El Capricho. I think they had salad as well. But I really don’t recall any of that…
Upon arrival everything seems discrete and quite modest. Along the last few kilometers to Jiménez de Jamuz, León, just over a three-hour drive from Oporto, the small underground cellars in the landscape claim our attention, its chimneys popping up like mushrooms in the landscape. This is a land of wine, craftsmanship and meat. And this is also where El Capricho, supposedly one of the best meat restaurants in the world, is to be found. Why here?
Like I was saying, it’s all fairly discrete and simple. We arrived and the first thing we see is a terrace leading up to a bar. Pretty rustic in every way. We were surprised for the first time once inside the restaurant. We walked down some sort of kitchen where we were struck by the string of immense meat cuts on display, none of which would ever fit in a conventional oven. This is what we’re here for. After that we are taken to our table — we booked a table of course, sometimes you have to do it months in advance — and we finally come to understand that the El Capricho is an old cellar. A continuum of rooms dug into the rock itself. Moist, dark, fresh and not lacking in mystique or personality.
As you would expect, nobody comes here to eat — not even dares to order — anything but meat. This is a unique opportunity and we are aiming for the very best! A cecina, to start things off. This is a salty and matured meat, cut in slices as thin as you would want with smoked ham. This cecina is an El Capricho exclusive of traditional production. We arrive at the restaurant after a few days of travelling around Spain and with a lot of good jamon in our stomachs, but this is a different league. Texture, fat, salt and taste: everything is on point! This is followed by a steak tartare that should not be underestimated with its perfectly balanced pepper mix — some of us even consider sticking to the tartare for the rest of the meal.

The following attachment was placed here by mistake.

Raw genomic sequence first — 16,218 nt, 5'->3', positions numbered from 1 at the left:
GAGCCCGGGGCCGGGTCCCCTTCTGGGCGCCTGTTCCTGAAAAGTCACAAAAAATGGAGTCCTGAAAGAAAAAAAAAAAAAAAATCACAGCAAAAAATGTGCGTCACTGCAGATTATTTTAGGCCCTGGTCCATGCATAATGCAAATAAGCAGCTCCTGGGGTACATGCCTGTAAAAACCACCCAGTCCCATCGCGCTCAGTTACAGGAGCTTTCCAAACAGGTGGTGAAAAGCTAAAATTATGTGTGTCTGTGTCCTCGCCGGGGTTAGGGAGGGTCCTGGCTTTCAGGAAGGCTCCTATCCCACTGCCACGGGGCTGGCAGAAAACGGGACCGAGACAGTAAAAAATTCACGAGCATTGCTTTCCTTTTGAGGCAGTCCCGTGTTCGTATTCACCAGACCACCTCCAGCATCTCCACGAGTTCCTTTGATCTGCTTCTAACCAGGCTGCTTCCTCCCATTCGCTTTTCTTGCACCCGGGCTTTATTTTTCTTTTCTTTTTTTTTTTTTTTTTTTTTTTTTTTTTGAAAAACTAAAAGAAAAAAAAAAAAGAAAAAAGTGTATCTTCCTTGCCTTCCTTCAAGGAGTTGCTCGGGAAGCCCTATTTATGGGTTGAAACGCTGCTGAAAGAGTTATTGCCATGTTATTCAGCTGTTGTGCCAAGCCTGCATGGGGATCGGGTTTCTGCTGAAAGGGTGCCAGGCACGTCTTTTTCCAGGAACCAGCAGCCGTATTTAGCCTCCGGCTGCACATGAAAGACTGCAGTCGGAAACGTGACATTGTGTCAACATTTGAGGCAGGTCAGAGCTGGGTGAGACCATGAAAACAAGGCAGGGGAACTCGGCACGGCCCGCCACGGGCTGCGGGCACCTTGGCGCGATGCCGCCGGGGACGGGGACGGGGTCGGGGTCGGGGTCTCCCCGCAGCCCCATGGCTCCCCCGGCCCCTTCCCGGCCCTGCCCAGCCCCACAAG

But gentlemen: please save room for what’s coming! The best is about to arrive, the Chuleta de Buey signature dish that is brought to our table by the owner and maestro asador (pitmaster) himself: José Gordon. He is the one cutting the meat. He sorts each different cut in its plate and explains the textures and tastes we will find in each of the cuts. It’s about this time we fully grasp the solemnity of this moment. Animals are butchered at an optimal stage, well into their adulthood. Its very existence is fully respected, each animal living in an open range environment and fed with a nutritious diet. More than the breed of each animal, it is the combination of these factors that assure the quality of the meat. The final secret is a long maturation process, which is never shorter than 120 days of maturation in a controlled temperature environment.
While we sit quietly listening to José, we realize this meal is a gesture of gratitude, both to the master and the animal. If you really have to be carnivorous, you might as well do it with this degree of honor and respect. Words fail us when we start to eat but each of us eventually tries to come up with some sort of praise. And soon enough everyone is trying to outdo the previous comment, but we quickly run out of adjectives. My taste buds tell me that I’m chewing the best meat in the world. Perhaps I already had this preconceived idea in my mind, but the truth is that I had never eaten something quite like this. It’s heretic to even try to argue that one can enjoy fine meat in Portugal (though we really can’t complain: we do have the best fish in the world). It’s pointless to even try and make any comparisons.
At El Capricho everything seems discrete and modest at first. It’s all about simplicity and purity. And that is why this is one of the best meat experiences in the world. Should I just say… unforgettable?
PS: I won’t end this post without mentioning the wine. At El Capricho we had a 2012 Telmo Rodriguez Mencía from Valdeorras that was just as unforgettable. Oh, and I believe there was salad on the table as well. But I really don’t recall any of that. The price is taller than the ox itself and it is a bit of a stretch to get there, but the experience is worth every cent and kilometer.